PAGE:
Academic journal article The Conradian : the Journal of the Joseph Conrad Society (U.K.)

The Agency of the Letter and the Function of the Textual Voice in under Western Eyes

Academic journal article The Conradian : the Journal of the Joseph Conrad Society (U.K.)

The Agency of the Letter and the Function of the Textual Voice in under Western Eyes

Article excerpt

IFIN 1965 Ted E. Boyle could claim that Under Western Eyes hud been neglected by critics (1965: 195), it is no longer the case at the outset of the twenty-first century, and it is perhaps not too bold a claim that it can be regarded as the Conradian novel that most directly addresses the moral, social, political, and ideological issues by which our postmodern world is confronted. Indeed, the novel's contemporary relevance could well be found in the way that it raises major questions related to globalization, the new world order, and liberal humanism.

From the very beginning two major critical approaches prevailed, distinguished by the emphasis they put either on the novel's political dimension or on the psychological study of Razumov's fateful act of betrayal. Of course, these approaches could not really be mutually exclusive, since the betrayal in question was not a of a sentimental but of a political order, even if Haldin's revolutionary action cornered the reluctant Razumov into clarifying his own position, in determining which locus standi he chose to occupy. Consequently, this essay argues that the novel's very undecidability, far from being a critical shortcoming, affords the ideal ground for showing that Conrad's text - one of his most philosophical - means to situate its exploration beyond the conventional themes of confidence versus betrayal or order versus chaos, leading us to reconsider the most cherished values of the Western world like democracy, human rights, universality, in the light of the critique elaborated by Zizek and contemporary progressive thinkers.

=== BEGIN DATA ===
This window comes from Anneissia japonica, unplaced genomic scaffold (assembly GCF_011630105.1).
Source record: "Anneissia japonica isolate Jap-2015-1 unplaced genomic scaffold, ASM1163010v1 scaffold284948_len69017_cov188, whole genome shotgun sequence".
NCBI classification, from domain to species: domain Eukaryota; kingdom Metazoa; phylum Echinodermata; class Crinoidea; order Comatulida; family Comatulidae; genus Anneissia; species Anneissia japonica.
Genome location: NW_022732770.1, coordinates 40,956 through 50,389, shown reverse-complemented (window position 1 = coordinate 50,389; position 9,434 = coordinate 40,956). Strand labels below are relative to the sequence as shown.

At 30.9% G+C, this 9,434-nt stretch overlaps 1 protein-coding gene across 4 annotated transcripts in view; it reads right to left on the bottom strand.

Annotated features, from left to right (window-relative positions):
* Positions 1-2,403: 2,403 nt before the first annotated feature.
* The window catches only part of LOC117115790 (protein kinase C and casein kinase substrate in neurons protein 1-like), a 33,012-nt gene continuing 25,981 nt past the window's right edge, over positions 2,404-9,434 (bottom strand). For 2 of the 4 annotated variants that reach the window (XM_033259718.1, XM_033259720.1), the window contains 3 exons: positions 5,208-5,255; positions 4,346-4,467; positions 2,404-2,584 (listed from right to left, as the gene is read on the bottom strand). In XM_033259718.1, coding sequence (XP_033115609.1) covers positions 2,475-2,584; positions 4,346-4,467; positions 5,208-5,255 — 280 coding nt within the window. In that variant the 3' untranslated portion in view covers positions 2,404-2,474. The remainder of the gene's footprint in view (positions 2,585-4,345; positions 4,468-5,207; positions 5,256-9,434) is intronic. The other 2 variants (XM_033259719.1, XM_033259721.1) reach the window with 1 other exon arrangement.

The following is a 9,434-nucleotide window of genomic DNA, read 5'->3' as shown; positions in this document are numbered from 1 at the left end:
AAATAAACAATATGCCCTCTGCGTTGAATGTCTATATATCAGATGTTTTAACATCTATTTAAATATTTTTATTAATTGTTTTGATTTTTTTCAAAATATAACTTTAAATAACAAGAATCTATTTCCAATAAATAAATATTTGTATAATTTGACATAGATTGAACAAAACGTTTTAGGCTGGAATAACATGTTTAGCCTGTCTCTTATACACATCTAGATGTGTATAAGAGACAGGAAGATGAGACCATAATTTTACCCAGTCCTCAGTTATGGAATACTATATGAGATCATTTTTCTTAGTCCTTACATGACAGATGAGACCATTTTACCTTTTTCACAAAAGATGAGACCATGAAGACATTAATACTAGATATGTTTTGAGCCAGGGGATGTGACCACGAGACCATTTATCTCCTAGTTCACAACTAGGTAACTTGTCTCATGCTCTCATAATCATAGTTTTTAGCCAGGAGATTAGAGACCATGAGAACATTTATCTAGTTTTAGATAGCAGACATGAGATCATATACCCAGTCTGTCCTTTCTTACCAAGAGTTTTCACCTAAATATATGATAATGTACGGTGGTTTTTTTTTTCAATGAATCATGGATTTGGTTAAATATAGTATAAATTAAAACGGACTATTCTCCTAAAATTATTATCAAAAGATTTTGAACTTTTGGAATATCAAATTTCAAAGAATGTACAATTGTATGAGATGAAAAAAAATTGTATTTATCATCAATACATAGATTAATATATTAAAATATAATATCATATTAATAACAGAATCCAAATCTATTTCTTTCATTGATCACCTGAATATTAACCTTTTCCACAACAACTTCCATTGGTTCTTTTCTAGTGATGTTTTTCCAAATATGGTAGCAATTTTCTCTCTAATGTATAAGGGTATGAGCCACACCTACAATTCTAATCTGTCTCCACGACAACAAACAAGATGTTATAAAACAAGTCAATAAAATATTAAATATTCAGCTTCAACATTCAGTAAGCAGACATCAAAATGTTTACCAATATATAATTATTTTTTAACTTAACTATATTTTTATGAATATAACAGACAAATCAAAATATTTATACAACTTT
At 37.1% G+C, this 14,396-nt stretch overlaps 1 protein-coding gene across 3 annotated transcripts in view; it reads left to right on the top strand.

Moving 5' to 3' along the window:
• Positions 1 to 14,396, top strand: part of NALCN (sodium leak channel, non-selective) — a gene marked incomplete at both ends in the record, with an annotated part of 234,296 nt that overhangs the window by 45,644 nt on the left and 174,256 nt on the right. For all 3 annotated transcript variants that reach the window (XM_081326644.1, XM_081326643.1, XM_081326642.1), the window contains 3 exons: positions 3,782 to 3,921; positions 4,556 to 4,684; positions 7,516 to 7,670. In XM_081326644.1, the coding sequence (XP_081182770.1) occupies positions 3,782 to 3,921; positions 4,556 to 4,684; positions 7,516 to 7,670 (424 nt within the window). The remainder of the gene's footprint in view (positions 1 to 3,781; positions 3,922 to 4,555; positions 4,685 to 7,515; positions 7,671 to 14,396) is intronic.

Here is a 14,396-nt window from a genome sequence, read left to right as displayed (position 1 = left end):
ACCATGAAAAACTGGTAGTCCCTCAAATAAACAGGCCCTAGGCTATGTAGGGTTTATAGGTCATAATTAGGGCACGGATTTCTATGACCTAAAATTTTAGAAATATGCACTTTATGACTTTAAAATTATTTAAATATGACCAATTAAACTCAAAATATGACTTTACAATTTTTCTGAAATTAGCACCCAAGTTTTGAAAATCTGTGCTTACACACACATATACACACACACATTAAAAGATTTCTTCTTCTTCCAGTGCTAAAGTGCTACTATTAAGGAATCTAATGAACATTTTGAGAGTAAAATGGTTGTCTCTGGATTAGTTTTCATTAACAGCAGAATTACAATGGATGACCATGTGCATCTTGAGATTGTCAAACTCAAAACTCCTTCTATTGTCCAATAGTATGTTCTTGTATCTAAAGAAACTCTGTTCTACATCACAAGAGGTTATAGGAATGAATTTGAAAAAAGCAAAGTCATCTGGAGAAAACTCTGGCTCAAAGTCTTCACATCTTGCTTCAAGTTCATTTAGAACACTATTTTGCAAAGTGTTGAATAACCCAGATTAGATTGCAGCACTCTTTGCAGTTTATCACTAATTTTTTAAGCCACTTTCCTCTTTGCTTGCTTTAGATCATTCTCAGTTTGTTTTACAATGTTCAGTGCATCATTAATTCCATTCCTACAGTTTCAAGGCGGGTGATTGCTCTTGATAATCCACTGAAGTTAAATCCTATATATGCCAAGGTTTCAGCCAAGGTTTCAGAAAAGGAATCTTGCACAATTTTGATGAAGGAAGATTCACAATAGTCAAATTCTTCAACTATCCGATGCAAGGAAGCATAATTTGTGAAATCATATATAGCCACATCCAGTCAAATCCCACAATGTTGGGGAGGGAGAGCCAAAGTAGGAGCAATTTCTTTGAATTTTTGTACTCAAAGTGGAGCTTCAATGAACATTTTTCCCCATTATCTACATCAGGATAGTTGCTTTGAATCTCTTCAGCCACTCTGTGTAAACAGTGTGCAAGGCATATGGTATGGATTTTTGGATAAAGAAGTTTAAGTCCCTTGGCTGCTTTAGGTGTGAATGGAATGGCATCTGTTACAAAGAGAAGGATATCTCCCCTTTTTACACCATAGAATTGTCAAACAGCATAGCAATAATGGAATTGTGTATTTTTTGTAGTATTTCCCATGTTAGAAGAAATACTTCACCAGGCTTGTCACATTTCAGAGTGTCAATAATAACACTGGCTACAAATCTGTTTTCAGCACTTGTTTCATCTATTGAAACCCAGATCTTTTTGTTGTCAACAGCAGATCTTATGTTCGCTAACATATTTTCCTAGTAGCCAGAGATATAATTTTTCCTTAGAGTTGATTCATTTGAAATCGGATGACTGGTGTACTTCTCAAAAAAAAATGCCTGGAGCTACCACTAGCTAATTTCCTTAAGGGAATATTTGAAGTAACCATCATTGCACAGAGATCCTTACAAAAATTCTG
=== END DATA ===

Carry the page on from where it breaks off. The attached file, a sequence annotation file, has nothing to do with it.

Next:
Obviously, such a reassessment has already been attempted by critics like JiI Larson who argued that Under Western Eyes "frustrates efforts to locate its moral centre because one of the novel's most insistent themes - that language itself is suspect - denies readers the comfort of a clearly communicated moral meaning" (1997: 41). My discussion will precisely focus on the suspicion of language noted by Larson, and argue that it is not so much language as such that plays a destabilizing role as the way it is used to defeat authority.

The Silent Textual Voice and the Metaleptic Impulse

The narrative method of Under Western Eyes has already been thoroughly studied, mainly by Jakob Lothe (1989), and the aim of this essay is not to improve on that, but merely to use it as a springboard to take a more phenomenologically oriented look at some aspects of the narrative strategy. Indeed, it is a well-established fact that one of the most characteristic features of the narrative set-up lies in all the disruptions to the narrative flow, caused by the incessant shifts in narrative level. In other words, the phenomenological surface of the text (to borrow Barthes's phrase) appears to be full of rents, faults, cracks, gaps, in short all the modes of surreptitiously introducing various forms of discontinuity. These gaps were probably not those Henry James had in mind when, discussing Chance, he spoke of Conrad's propensity to "glory in a gap" (1914: 347), but all the same, they are part and parcel of the emergent, yet silent and fragmented, textual voice. It is not so much a variant of the information gap which operates at the level of the signified as it is a blurring of the origins of the discourse which operates at the level of the énoncé. The main issue, therefore, is that of enunciation and the answer to the question: Who actually speaks? Who is in charge of the production of any particular segment of narrative discourse?

The nature of this textual voice is conditioned by the very objectivity of the text, namely the fact that it is a material object of paper and ink in the shape of letters. In short, the existence of the text is founded on the materiality of the signifier, which does not make the text less problematic, as Razumov remarks when engaged in a conversation with the teacher of languages on the Promenade des Bastions, providing the answer himself:

"How can you tell truth from lies? …

Search by... Author
Show... All Results Primary Sources Peer-reviewed

Oops!

An unknown error has occurred. Please click the button below to reload the page. If the problem persists, please try again in a little while.